Saturday, April 17, 2010

Bola Suriana in Patzcuaro, Mexico

A couple of weekends ago, I was in Patzcuaro with a good friend of mine. Patzcuaro is located in the state of Michaocan and is a beautiful, three hour drive south from San Miguel de Allende. Being one of my favorites towns, I was in that state doing some research for a "once in a lifetime" tour of the area and its crafts that I am planning on putting together for 2011.

The architecture is completely different from that of San Miguel. I find it to be more like that of Toledo, Spain with is tile roofs, white and reddish, rust painted walls, wood spindles instead of wrought iron in the windows and huge columns and beams everywhere.

We were sitting under the portale above, having something cold to drink. I shot this photo the next morning and the little table and chairs had not been set out yet - with my camera in tow, I was up taking advantage of the morning light and the town was just waking up. (Last time I was here, I was with my husband in August and it was raining "gatos y perros." We sat here for a while until the rain subsided and warmed up with a healthy shot of Jose Cuervo Traditional.)
Back to cooooooling off with my lemonada. This interesting looking gentleman came walking by and I could not help myself but to ask about his attractive clothing. He was so happy to stop and chat. He told us that he is part of an older men's dance group, that they had won first prize in a competition in Morelia and he was on his way to the Casa de la Cultura for an event that started at 7:00. I think his main motivation was that there was going to be free food! He was very impressed and excited about that. This beautiful, old building was constructed over a prehistoric temple. Originally, it was the second Jesuit college in Mexico, Mexico City having the first. The white structure on the left is the Cultural center.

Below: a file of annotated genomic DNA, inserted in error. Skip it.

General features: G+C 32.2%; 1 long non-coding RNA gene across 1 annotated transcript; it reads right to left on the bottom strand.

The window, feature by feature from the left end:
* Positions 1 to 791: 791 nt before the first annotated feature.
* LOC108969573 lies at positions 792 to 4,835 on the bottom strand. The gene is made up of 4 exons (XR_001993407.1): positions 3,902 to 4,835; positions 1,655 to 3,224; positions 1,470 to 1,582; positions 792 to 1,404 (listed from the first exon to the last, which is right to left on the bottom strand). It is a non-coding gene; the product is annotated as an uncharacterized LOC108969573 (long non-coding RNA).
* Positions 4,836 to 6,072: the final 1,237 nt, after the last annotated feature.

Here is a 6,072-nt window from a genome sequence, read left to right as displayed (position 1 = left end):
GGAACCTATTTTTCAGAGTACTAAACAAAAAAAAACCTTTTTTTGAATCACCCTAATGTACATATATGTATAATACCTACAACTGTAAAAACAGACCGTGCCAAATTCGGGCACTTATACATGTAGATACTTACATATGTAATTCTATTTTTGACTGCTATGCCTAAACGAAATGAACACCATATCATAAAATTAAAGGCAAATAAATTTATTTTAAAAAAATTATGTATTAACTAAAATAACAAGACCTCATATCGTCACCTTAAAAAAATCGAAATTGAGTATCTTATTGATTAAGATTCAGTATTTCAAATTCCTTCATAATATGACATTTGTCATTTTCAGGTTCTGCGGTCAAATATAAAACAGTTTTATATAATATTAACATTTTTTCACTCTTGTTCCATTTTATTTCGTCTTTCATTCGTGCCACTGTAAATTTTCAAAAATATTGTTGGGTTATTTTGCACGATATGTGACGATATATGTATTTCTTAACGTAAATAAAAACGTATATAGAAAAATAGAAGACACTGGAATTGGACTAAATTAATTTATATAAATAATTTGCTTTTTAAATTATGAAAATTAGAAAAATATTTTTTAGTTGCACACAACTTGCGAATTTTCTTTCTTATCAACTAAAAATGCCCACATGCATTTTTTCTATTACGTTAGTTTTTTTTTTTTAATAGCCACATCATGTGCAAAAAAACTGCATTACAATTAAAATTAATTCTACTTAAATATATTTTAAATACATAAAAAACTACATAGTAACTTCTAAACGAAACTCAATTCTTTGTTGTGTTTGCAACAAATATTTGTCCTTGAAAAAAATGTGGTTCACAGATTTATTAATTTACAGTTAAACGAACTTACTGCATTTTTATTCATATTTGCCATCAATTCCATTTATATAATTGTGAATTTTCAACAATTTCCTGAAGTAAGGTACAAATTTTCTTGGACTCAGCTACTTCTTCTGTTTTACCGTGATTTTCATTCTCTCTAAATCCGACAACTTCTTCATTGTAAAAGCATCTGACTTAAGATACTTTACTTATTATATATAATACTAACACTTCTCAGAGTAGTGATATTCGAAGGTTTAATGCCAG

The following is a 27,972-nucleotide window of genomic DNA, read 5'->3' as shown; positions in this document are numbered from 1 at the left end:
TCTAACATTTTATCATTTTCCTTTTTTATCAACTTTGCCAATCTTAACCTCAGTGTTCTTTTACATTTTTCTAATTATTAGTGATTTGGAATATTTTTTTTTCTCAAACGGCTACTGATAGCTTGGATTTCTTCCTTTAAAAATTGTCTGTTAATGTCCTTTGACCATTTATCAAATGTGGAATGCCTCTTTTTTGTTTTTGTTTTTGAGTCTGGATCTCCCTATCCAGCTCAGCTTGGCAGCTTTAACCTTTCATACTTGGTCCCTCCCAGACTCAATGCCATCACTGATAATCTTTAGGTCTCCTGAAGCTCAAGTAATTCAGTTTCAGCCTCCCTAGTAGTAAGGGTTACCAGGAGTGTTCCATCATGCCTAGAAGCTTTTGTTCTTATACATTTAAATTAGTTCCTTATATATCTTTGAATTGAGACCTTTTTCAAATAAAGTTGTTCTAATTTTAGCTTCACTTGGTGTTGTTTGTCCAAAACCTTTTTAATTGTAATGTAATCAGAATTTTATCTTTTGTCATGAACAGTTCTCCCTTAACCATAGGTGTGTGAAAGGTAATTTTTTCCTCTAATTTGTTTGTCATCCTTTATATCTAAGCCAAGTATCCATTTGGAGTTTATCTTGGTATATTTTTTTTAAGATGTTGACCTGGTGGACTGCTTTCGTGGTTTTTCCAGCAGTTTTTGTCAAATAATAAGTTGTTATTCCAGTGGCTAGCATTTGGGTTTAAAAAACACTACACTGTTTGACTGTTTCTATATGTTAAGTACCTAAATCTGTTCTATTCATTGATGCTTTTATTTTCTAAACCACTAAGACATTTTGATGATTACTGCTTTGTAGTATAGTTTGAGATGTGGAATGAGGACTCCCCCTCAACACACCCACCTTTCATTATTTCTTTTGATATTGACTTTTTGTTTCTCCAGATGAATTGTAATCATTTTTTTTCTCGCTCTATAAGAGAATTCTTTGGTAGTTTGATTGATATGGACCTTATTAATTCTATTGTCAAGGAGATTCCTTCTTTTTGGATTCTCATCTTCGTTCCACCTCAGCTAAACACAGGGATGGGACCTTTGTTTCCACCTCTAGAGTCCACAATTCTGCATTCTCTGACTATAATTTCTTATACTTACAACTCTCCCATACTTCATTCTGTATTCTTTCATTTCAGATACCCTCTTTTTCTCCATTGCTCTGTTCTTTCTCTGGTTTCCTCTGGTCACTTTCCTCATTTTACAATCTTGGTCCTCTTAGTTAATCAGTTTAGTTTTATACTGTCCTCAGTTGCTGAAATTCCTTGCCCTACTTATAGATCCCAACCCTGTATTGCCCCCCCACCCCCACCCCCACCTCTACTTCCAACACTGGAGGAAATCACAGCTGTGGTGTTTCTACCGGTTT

The interior patio was being set up for a performance. What a treat to be here! We sat on the half wall under the arches. It was just a beautiful evening. People kept filtering in and eventually it was a full house. The group, Bola Suriana, playing that night were incredible. They are from the nearby capital of Michoacan, Morelia and have been together for 18 years. Over time, they have developed their own style, a variety of Mexican and Latin American folk music with an emphasis on their own heritage from Michoacan. Many of the songs relate to the Mexican Revolution of 1910 and the name of the group was taken from Zapata's army.

Bola Suriana in Patzcuaro Click on this to check out one of their performances that evening.

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